The Dave Test by Frederick W. Schmidt impressed me. Something that’s not very easy to do.
It’s an innovative and intriguing little book.
The subtitle is “A Raw Look at Real Faith in Hard Times.”
Back in May, I released my life’s work, God’s Favorite Place on Earth.
I wrote that book mainly to deal with the many struggles that Christians face in our generation. A great deal of the book is dedicated to how to navigate believers through pain, suffering at the hands of fellow Christians, how to avoid bitterness, and what to do when God doesn’t seem to meet our expectations.
When I read The Dave Test, I thought to myself that this is a great companion volume to God’s Favorite Place. The reason? Because The Dave Test navigates readers through how to deal with pain, suffering, and unfulfilled promises in the life of another person.
The author’s brother was tragically struck with a brain tumor. His name was Dave. Hence, the Dave test.
The Dave Test gives readers tools on what NOT to say and what TO say that helps — rather than hurts — those who are in major crisis.
If you go through my previous blog posts, you will discover that I’ve reviewed many books by the best-selling, pop, celebrity Christians of the day, most of whom are mega- or giga-church pastors (often using ghostwriters to craft their books).
The Dave Test blows the soot out of all of those books by far and away.
It’s deeper, it’s more sublime, the insights are far greater, and the writing style is much better.
I wish The Dave Test would hit the best-seller lists that those other books I mentioned regularly hit.
But sadly, it won’t.
Why? Because the author isn’t a celebrity.
Will Christianity Today run a review of this book and promote it to its readers?
Will CT even promote this blog post.
The chances are slim to none. And slim is planning on leaving town.
I don’t even think the CT peeps read this blog because I’m not a celeb-pastor or seminary prof. (this despite that my two blogs are regularly in the top 10 of all Christan blogs on the Web today).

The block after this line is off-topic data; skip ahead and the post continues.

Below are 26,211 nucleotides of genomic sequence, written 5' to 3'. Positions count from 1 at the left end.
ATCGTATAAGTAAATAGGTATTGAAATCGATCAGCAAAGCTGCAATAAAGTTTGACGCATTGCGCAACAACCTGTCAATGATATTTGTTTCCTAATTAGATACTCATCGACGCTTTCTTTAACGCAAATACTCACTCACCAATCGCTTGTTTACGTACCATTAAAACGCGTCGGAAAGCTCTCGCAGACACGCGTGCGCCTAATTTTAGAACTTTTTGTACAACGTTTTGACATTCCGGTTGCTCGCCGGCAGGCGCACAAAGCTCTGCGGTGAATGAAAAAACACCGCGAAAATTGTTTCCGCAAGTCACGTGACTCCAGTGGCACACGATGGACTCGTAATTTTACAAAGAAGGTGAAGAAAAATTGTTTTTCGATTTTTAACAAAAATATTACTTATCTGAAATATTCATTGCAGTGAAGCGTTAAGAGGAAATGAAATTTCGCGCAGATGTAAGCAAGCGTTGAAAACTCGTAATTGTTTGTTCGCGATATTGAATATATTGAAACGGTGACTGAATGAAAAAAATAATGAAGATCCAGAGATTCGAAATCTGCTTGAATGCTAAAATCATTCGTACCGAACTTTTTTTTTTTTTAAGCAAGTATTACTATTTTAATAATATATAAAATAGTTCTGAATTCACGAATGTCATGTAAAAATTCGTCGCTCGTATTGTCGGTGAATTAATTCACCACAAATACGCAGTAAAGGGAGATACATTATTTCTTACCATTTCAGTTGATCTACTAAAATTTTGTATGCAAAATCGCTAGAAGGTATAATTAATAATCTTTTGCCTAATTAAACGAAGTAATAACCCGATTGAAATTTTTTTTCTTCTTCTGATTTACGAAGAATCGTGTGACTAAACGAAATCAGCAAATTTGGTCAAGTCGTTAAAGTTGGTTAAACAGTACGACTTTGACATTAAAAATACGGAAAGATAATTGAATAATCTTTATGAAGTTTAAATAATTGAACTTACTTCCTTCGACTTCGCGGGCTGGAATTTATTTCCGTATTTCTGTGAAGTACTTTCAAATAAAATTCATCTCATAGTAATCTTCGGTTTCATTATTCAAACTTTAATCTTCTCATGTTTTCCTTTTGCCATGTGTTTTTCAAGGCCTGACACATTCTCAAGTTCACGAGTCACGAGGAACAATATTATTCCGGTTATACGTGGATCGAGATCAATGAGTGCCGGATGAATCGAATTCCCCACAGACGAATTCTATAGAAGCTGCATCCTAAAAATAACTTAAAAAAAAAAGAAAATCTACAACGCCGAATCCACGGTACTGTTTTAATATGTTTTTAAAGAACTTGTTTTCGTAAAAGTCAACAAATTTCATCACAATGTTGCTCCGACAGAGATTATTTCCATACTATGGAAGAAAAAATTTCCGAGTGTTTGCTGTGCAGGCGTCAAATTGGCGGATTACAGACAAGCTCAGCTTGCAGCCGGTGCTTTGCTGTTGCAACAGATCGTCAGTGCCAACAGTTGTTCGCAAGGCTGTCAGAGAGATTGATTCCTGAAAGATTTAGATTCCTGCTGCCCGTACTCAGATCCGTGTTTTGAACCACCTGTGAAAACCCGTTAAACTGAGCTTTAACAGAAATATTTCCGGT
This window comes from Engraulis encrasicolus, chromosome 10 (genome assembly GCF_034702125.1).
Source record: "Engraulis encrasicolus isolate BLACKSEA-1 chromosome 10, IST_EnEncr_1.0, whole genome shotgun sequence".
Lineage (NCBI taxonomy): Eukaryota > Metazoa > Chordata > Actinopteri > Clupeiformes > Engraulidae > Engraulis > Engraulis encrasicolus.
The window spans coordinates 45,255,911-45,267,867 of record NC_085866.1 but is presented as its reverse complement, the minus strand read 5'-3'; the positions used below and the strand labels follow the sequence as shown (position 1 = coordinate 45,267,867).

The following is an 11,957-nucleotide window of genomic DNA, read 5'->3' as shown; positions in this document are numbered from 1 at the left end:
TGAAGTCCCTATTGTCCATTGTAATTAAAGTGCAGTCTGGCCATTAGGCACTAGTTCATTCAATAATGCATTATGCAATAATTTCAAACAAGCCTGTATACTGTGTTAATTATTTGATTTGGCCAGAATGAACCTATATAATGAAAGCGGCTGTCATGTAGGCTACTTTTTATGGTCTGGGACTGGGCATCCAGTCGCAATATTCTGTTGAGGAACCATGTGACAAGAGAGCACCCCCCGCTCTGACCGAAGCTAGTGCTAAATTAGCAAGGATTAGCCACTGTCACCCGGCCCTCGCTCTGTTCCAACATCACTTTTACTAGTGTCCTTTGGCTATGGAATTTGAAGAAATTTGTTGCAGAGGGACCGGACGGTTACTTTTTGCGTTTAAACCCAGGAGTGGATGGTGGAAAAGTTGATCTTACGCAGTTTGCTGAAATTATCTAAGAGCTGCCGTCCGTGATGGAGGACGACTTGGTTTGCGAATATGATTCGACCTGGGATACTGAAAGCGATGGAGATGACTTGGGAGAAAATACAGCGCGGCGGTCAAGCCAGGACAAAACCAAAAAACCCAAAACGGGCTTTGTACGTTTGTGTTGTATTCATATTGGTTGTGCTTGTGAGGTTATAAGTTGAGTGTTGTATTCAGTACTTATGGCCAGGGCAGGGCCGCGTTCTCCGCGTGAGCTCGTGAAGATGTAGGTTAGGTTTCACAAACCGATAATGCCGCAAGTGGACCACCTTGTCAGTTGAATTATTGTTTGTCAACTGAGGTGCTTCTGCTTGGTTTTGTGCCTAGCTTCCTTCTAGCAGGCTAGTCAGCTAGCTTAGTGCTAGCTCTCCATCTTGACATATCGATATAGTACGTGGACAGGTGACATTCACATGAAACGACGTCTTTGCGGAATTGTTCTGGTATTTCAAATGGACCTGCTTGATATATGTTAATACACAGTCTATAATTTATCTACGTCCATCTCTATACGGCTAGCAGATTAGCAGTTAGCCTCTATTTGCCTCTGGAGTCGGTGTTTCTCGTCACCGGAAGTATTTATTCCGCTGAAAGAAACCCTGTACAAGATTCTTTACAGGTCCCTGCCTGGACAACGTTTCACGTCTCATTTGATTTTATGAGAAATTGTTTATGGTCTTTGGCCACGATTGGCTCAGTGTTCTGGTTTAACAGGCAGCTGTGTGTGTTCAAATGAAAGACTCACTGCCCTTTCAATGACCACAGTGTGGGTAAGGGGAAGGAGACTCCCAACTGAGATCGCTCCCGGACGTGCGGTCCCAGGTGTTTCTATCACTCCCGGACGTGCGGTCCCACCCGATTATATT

Once in a great while a book of spiritual depth will fall into my hands and my reaction will simply be to sigh.
Why? Because fluff and pop is what sells today and gets into the hands of Christians by the scores.Depth rarely sells like that . . . if at all.
Remember, the OT courtyard was large and many people entered it daily. The holy place was smaller and few entered. And the holy of holies was the smallest of all.
There’s a lesson there.
The closer you get to God’s heart, the smaller the crowds will be.
This fact is a testament to the shallow state of contemporary Christianity.
One thing I didn’t particular like about the book is some of the language. “Raw” it’s called. But many readers won’t a problem with it. And it could have been much worse.
The book presents some penetrating questions to help all of us better help others who are living on the raw bleeding edge of despair. Whether it be a friend who has just gone through a horrific divorce, a woman who miscarried, a loved one diagnosed with an untreatable disease, a person who has lost a loved one, etc. The Dave Test is a work of searing insight that empowers you to be a blessing and not a curse.
Here are some of the chapter titles. But don’t be fooled . . . each chapter contains profound and helpful points.
Can I say life sucks?
Can I give up my broken gods?
Can I avoid using stained-glass language?
Can I admit that some things will never get better?
Can I stop blowing smoke?
Can I say something that helps?
Can I walk wounded?
Can I be a friend?
The book is a wake-up lesson on how NOT to be one of Job’s friends when you know someone who’s going through the northeast corner of hell.
And sadly, many Christians become just that, despite their intentions.
Get this book and learn how to be effective when the people to whom you seek to give Christ – friends, family, nonbelievers – are being roasted over a slow spit from the fires of life.
Wise, honest, and spiritually engaging, I highly recommend this book.
Now . . . if you are reading this, say something in the comments, eh?
I am wondering just how many readers I’ll have on this review compared to the reviews I have done by the celeb-authors, some of which have gained massive traffic.